College Point was originally settled by the Native American Matinecocks. The Indians sold much of it to New Netherland Governor William Kieft in 1645. William Lawrence was the first British settler (College Point Boulevard’s name until 1969, Lawrence Street, honored the Lawrence family) and by 1838, Augustus Muhlenberg, rector of St. George’s Church on Main Street in Flushing, had founded St. Paul’s College in the area. The college foundered within a decade, but College Point and College Place recall it.
Manufacturer Conrad Poppenhusen (1818-1883) arrived here from Germany in 1854 and converted College Point into a virtual company town. Poppenhusen opened a large rubber factory employing hundreds of immigrant workers and native College Pointers. He also built the Flushing and North Side Railroad, now a part of the LIRR Port Washington line. Poppenhusen built water and sewage systems, a library, and the Poppenhusen Institute, which included the first free kindergarten in the United States. He is recalled by the Institute, an avenue, an 1884 bust by Henry Baehrer at Poppenhusen Triangle at College Place and 12th Avenue, and by a smaller bust in the Institute’s lobby.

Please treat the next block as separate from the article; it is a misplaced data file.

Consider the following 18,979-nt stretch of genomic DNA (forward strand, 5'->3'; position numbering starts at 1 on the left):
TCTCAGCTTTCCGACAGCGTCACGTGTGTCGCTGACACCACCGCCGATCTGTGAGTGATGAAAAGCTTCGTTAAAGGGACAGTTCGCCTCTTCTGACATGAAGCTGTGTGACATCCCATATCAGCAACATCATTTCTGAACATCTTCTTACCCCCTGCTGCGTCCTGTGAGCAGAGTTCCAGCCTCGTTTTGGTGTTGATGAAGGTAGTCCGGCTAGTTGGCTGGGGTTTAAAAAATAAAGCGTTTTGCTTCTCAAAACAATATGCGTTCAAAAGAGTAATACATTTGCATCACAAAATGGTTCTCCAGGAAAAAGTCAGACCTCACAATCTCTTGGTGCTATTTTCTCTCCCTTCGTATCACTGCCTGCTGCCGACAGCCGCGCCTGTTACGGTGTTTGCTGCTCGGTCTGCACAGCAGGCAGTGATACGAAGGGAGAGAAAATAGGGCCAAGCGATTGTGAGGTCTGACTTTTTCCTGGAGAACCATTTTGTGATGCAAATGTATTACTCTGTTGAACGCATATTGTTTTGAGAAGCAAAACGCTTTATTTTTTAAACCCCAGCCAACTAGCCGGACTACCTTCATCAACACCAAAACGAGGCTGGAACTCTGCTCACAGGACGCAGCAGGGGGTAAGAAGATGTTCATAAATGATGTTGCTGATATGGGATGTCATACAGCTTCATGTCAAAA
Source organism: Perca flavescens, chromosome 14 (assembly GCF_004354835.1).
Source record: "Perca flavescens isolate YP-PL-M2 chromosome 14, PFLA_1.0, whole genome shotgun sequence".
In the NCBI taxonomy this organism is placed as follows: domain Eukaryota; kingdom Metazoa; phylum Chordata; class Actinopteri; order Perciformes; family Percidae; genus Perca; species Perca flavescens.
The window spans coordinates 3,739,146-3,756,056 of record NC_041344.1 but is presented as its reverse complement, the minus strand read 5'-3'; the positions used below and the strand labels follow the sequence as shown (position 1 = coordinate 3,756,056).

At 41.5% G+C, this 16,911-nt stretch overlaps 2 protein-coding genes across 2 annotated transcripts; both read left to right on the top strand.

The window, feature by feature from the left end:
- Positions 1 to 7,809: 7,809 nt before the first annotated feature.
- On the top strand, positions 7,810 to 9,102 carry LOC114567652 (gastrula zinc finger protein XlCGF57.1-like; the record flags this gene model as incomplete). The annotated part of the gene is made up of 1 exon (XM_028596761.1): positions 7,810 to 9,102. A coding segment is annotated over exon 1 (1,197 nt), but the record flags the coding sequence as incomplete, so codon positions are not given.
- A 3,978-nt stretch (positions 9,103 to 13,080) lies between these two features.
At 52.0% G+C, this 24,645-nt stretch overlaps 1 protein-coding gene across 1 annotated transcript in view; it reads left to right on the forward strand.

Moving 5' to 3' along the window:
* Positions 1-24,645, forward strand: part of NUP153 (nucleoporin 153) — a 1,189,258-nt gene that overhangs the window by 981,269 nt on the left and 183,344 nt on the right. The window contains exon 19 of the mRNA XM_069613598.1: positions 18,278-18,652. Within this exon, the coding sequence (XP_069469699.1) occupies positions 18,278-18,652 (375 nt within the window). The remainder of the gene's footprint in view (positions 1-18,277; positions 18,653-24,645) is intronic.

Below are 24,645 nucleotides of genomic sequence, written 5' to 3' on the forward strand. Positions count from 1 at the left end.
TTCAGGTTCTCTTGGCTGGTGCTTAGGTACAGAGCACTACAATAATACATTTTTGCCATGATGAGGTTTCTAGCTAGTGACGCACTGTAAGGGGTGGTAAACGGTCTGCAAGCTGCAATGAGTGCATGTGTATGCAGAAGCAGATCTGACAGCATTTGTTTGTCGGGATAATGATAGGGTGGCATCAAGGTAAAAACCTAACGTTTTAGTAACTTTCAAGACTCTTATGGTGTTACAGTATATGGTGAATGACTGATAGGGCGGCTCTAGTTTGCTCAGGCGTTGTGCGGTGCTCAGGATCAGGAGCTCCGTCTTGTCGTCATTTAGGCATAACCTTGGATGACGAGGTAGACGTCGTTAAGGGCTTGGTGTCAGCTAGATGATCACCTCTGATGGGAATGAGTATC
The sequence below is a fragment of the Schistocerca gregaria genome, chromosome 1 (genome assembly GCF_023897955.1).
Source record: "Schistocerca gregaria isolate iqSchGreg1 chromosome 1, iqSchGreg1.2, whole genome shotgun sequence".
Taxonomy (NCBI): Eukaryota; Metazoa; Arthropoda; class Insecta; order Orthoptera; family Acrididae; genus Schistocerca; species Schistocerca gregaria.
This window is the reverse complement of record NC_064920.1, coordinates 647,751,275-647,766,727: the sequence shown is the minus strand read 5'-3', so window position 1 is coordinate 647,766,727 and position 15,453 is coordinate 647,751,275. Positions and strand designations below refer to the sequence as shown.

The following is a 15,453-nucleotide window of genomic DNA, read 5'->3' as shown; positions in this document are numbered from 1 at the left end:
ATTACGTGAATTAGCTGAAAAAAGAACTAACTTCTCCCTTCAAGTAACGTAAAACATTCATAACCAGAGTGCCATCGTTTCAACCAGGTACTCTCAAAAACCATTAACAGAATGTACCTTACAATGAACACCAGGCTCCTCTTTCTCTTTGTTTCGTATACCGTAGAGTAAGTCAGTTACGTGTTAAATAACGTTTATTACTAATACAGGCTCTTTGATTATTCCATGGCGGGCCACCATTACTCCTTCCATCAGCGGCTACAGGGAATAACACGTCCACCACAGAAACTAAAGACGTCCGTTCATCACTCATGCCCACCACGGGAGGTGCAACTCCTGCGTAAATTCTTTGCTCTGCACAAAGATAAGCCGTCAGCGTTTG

The Institute featured the nation’s first free kindergarten (est. 1870), as well as a justice of the peace, the first home of the College Point Savings Bank, German ‘singing societies,’ the first library in the area, a court room, the Sheriff’s Office with two jail cells, and a grand ballroom where today, works by Hermon McNeil, College Point’s preeminent artist, are exhibited.
Today the Institute is used as a community center (in healthier times) and features karate and piano lessons, summer band concerts, a fire department museum and Native American exhibits, while the ballroom is rented for wedding receptions.